“I love me a good anti-authority hero”

Me, too, Jane! I love rebellious characters in general (though maybe it’s just because I have a literally rebellious Irish heroine in my WIP), though they have to be well-motivated.

Fascinating post, Julia! Thanks so much for visiting today.

13 years ago

Yes, janegeorge’s idea works! In fact, it reminded of a story I read, long ago, where the smuggling benefited the whole village, and the smuggler also helped people escape from France, while hoodwinking the local corrupt officials.

Keira Soleore
13 years ago

Julia, what a fascinating blog. To me the allure of a smuggler is that he has a great many number of people colluding with him, whether for profit or survival. It speaks to the charisma and leadership chutzpah of the smuggler. To me, there’s not much difference between the pirate and the smuggler or the Robin-Hood-highwayman. Given the circumstances, they can be cruel villains, lauded heroes, and everything in between. Bring ’em on, I say. 🙂

13 years ago

I have to say that I think smugglers make for wonderful romantic heroes. I particularly like stories wherein the smuggler in question is really a government agent using this exchange in order to get information or refugees out of enemy territory.

13 years ago

Count me as someone who finds them romantic. I nearly set my next series around a family involved in the smuggling trade before I went another direction. I think it can be done … it just has to be done carefully. I guess I have a little bit of anti-authority in me, too. But then I also like pirates. 🙂

Louisa Cornell
13 years ago

Great information, Julia! And I think the question as to whether smugglers can be romantic or not is in the motivation and the methods. If a man has a powerful motive for going into the smuggling business and conducts his business with a code of honor it is possible to portray him as a romantic figure.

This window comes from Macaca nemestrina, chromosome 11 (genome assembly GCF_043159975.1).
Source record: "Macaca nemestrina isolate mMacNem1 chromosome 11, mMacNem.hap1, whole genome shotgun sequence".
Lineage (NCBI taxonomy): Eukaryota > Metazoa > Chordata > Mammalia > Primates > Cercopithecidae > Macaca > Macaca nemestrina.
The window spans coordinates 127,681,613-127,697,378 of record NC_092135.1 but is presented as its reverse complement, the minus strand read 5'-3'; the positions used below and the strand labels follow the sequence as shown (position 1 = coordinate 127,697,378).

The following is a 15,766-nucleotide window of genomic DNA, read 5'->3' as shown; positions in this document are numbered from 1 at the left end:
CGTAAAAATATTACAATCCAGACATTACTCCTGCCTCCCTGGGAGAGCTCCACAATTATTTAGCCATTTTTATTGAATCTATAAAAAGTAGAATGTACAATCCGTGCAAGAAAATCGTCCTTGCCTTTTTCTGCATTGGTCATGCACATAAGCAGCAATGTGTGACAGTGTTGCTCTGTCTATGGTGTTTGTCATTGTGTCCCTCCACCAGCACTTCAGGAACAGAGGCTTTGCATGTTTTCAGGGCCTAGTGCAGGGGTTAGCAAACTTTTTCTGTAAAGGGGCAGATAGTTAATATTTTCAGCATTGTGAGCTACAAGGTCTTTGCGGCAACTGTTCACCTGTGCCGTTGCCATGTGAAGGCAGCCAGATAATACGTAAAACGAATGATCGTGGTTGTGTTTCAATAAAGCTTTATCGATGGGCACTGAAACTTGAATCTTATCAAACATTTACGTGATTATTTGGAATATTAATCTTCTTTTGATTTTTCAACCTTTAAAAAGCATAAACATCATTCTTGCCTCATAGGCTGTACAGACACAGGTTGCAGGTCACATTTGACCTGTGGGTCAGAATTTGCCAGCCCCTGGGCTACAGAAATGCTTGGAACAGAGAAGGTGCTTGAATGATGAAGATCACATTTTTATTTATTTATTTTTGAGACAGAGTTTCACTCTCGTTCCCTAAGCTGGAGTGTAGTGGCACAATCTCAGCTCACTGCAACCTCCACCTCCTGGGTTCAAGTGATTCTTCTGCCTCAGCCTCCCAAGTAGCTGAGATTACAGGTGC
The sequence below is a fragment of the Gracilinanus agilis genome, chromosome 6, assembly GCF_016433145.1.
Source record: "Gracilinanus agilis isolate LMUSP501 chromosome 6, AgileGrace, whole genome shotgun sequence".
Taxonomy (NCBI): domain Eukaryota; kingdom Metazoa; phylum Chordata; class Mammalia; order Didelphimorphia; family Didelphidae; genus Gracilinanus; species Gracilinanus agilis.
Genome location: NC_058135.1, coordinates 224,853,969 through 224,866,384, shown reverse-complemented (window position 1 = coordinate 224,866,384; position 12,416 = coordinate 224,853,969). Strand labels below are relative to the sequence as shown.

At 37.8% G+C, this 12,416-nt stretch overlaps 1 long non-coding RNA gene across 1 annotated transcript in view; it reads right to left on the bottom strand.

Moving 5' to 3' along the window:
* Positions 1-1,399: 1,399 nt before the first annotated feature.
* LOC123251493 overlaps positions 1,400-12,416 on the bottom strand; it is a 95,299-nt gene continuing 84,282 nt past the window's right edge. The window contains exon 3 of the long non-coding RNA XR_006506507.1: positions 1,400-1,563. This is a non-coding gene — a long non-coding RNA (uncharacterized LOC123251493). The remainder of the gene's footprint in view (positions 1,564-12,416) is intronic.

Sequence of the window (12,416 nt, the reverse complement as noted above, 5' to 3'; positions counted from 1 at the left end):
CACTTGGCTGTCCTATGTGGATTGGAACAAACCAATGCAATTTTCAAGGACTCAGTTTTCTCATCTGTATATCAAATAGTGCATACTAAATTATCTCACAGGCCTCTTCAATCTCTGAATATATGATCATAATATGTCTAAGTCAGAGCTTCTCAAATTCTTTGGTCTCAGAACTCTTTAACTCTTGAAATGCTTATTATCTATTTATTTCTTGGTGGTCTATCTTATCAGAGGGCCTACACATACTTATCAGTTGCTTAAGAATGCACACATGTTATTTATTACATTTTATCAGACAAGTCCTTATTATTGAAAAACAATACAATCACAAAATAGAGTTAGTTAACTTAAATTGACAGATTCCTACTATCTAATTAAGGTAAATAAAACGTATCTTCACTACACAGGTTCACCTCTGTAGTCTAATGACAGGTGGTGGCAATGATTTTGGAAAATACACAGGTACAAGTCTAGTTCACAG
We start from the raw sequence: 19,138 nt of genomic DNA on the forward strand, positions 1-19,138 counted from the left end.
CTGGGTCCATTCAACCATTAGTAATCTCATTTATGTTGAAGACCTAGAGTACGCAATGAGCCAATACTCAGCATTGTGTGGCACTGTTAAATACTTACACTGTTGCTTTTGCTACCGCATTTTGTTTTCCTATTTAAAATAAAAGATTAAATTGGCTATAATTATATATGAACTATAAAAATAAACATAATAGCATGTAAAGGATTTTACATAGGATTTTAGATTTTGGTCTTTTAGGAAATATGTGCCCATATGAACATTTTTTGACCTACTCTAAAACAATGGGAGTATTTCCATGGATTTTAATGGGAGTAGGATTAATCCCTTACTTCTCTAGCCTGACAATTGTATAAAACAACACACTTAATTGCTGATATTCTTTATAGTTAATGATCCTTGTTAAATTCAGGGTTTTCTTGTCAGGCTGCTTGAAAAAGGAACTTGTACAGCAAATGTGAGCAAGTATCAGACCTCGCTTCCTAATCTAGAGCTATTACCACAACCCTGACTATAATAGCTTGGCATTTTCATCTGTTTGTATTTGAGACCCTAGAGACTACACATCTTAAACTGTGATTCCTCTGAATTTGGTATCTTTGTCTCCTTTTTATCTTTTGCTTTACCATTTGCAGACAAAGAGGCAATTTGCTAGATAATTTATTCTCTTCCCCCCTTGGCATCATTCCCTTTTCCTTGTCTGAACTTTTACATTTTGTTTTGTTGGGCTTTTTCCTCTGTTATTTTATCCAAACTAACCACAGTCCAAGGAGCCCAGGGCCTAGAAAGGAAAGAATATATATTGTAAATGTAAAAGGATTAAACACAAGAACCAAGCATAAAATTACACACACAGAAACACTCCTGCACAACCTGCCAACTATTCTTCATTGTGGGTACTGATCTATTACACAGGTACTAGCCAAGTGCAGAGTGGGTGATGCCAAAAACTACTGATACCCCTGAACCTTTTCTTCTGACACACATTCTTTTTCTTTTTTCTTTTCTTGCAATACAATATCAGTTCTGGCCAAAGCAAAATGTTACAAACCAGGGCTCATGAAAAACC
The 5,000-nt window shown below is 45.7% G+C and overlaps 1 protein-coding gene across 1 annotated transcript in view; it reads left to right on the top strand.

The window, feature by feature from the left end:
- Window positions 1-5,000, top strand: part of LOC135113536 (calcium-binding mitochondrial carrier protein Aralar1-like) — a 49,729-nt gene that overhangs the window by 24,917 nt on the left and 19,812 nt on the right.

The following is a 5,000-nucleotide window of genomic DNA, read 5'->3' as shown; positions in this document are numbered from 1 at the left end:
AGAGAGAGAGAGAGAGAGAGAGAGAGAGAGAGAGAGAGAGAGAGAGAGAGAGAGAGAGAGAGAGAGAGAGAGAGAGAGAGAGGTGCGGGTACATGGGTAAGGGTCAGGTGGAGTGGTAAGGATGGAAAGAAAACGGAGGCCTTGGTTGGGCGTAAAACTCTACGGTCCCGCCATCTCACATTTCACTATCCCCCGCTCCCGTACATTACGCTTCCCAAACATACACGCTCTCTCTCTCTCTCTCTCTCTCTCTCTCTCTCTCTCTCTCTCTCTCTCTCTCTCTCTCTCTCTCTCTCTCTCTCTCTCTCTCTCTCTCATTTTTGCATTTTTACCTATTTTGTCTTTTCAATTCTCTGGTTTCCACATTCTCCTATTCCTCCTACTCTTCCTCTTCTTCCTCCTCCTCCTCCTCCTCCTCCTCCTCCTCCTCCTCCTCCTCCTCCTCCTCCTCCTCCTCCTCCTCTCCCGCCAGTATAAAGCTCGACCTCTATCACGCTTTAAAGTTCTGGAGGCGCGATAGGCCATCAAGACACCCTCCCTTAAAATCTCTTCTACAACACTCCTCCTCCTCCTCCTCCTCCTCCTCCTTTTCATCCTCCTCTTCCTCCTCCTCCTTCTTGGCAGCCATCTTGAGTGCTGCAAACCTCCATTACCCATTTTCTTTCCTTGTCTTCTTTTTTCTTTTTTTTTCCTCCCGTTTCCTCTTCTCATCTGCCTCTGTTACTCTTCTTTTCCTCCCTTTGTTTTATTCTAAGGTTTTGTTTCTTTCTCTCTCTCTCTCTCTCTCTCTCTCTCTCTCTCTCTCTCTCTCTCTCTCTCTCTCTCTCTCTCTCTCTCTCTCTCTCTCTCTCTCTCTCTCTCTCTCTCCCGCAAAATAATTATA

andrea pickens
andrea pickens
13 years ago

Great post Julia! Thanks for sharing all the interesting info.

Somehow, a smuggler always sounds so dashing—even if he wasn’t. That said, for me there has to be a reason other than pure greed for hero to be a smuggler. Helping people to safety from France . . .raising money because of a local famine . . . something high-minded.

Cara King
13 years ago

I don’t naturally incline towards smugglers, highwayman, or pirates, but I’ve enjoyed them all in the right books! I think for me, it works best either if (a) they’re not actually criminals, but someone in disguise for good reason, or (b) as in Ladyhawk’s scenario, they’re doing good and fighting against a corrupt system, or (c) the book is basically saying “we’re having fun with this, and not taking this as serious history” the way a lot of comedies do…

I suspect the popularity of outlaws of various sorts rises and falls inversely with the public respect for law, order, government, etc… And I think right now we’re in a “respect the system and those who represent it” phase…whereas if you look at, say, old Charlie Chaplin movies, clearly there was a time when everyone loved to see Chaplin make fun of rich people, police officers, judges, etc… 🙂 And I think it’s no coincidence that at these same periods, there were lots of gangster heroes or Robin Hood heroes or the like…